The Brain-Games Conundrum: Does Cognitive Training Really Sharpen the Mind? (Cerebrum):
“…the issue of what does and doesn’t work is complex…The critical question is whether transfer of training occurs. Does extended practice of the trained games result in general perceptual and cognitive improvements that boost performance of meaningful, real-life tasks such as driving, remembering names and faces, and keeping track of finances?… Read the rest of this entry »
After two very intense Summit days, today we have Expo Day, looking at the latest solutions and initiatives by Summit Sponsors — including the cognitive performance dashboard below, by Peak. Many people working on ways to engage, educate, empower and better equip everyone with a brain!
Declining intelligence in old age linked to visual processing (Science Daily):
“Researchers have uncovered one of the basic processes that may help to explain why some people’s thinking skills decline in old age… Read the rest of this entry »
Time for SharpBrains’ May 2014 e-newsletter. If you’re looking for new thinking, research and tools to enhance lifelong brain health and performance, you’re in the right place…
Have a great month of June! To start on the right foot, you may want to tease your mind with this visual illusion…
The SharpBrains Team
Psychologists Find the Perceived Benefits of Casual Video Games Among Adults (press release):
“New research from psychologists at the University of Massachusetts Amherst finds that while a majority of adults cite the ability to compete with friends as their primary reason for playing online casual video games, they report differing perceived benefits from playing Read the rest of this entry »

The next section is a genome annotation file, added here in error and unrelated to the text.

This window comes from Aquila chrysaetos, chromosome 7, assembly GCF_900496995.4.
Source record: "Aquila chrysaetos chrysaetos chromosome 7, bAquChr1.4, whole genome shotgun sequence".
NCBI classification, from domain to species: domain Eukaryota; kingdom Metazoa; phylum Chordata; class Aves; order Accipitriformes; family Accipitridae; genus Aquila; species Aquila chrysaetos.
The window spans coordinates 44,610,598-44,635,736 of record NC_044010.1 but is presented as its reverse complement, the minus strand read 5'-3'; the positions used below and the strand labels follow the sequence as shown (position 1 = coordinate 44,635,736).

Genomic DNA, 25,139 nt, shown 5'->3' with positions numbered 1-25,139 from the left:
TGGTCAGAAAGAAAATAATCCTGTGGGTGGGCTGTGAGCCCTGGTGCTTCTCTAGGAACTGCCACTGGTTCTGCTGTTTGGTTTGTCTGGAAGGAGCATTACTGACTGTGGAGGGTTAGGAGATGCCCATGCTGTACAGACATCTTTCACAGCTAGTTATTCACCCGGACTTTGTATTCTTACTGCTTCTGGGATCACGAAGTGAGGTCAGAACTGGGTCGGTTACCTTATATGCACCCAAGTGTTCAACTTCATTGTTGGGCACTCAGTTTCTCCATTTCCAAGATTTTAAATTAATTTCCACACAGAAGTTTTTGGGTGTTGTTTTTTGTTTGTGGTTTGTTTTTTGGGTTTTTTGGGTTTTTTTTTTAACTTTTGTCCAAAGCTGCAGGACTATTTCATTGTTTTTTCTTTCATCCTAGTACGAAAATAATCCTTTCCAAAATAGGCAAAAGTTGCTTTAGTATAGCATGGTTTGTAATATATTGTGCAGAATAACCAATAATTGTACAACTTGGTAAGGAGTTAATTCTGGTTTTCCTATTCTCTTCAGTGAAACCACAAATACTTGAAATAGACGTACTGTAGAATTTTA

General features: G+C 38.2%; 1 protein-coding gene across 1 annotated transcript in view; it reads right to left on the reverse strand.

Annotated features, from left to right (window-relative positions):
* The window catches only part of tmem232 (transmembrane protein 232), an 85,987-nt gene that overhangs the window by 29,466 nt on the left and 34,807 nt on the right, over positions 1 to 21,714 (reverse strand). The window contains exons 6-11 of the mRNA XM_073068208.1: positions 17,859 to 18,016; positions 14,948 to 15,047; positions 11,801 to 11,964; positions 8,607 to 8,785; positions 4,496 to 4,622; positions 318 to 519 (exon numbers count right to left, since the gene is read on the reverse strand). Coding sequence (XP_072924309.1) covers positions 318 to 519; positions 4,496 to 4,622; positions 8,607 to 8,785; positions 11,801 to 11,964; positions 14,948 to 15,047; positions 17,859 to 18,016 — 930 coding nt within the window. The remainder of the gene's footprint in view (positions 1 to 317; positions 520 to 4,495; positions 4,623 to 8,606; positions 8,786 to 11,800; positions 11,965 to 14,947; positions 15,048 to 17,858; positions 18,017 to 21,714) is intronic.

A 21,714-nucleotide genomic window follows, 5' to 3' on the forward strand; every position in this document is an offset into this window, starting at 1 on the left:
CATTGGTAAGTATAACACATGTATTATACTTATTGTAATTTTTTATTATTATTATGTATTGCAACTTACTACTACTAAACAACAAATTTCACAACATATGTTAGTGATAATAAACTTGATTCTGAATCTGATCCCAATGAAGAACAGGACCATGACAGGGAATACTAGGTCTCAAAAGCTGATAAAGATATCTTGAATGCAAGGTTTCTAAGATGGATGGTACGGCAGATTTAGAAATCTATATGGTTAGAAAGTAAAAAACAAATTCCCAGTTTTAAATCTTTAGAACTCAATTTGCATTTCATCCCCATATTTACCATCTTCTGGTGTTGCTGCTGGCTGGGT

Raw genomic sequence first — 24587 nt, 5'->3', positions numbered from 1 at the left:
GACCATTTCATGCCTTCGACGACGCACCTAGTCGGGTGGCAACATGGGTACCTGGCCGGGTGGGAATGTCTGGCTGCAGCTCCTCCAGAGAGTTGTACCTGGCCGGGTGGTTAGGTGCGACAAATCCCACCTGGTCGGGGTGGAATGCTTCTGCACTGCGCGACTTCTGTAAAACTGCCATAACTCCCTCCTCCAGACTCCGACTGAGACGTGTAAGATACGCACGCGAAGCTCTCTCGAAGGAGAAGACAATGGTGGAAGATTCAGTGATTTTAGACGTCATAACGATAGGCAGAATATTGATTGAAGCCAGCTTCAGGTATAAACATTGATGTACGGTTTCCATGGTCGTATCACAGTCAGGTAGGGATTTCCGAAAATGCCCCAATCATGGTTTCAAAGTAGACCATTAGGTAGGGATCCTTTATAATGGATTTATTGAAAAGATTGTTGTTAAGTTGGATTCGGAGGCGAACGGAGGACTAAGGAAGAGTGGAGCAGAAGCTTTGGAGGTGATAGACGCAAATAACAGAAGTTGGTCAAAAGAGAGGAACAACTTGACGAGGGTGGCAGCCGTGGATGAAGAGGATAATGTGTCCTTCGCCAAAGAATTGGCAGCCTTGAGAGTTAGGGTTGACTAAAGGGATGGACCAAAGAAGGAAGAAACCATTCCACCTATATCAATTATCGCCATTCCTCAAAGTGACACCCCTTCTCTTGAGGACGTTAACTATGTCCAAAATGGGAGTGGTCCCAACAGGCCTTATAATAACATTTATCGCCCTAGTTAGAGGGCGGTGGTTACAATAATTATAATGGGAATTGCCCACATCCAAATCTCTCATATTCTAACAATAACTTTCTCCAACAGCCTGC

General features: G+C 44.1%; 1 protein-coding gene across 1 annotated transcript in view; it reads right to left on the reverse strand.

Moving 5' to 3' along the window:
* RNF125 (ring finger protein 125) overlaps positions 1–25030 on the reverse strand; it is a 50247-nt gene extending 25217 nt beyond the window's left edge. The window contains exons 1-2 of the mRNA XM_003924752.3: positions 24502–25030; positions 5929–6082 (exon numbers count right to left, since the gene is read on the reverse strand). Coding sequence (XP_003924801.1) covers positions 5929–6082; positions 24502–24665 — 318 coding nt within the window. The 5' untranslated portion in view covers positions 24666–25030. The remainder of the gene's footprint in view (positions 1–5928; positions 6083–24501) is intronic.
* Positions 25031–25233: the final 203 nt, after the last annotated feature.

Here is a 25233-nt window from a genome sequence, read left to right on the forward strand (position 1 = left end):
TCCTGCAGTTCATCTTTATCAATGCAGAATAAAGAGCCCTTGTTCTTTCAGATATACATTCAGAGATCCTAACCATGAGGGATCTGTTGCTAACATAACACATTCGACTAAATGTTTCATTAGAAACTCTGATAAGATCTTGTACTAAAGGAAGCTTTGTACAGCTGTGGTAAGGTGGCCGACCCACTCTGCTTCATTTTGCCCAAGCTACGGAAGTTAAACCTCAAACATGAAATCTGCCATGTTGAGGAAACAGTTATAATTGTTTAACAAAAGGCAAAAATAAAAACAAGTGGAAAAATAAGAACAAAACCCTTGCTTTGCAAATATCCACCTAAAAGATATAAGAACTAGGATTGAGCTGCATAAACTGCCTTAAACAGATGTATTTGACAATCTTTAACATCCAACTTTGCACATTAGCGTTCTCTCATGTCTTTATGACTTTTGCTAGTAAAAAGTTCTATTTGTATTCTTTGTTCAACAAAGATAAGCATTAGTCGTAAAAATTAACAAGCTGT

By: Alvaro Fernandez
Just a couple weeks ago I had a discussion with several psychologists and neurologists who seemed to share the opinion that “brain fitness” is a meaningless concept and pursuit. On the one hand, they thought, intelligence is a fixed trait and no intervention has shown so far to reliably increase it. On the other hand, nothing has been shown to prevent the pathology of Alzheimer’s Disease. According to this mindset…why bother?
Well, what if such mental framework was wrong or, worse, misleading? Read the rest of this entry »
By: Scott Barry Kaufman
When it comes to our understanding of human intelligence, for too long, there has been a mismatch between theory and practice. Theoretically, the two main threads running through definitions of intelligence have been (a) adaptation to the environment, and (b) the cognitive, affective, and volitional characteristics that enable that adaptation. Practically, IQ tests measure an important but limited slice of intellectual functioning in a very limited testing environment. Why such a disconnect?
Intelligence tests were born out of necessity. Read the rest of this entry »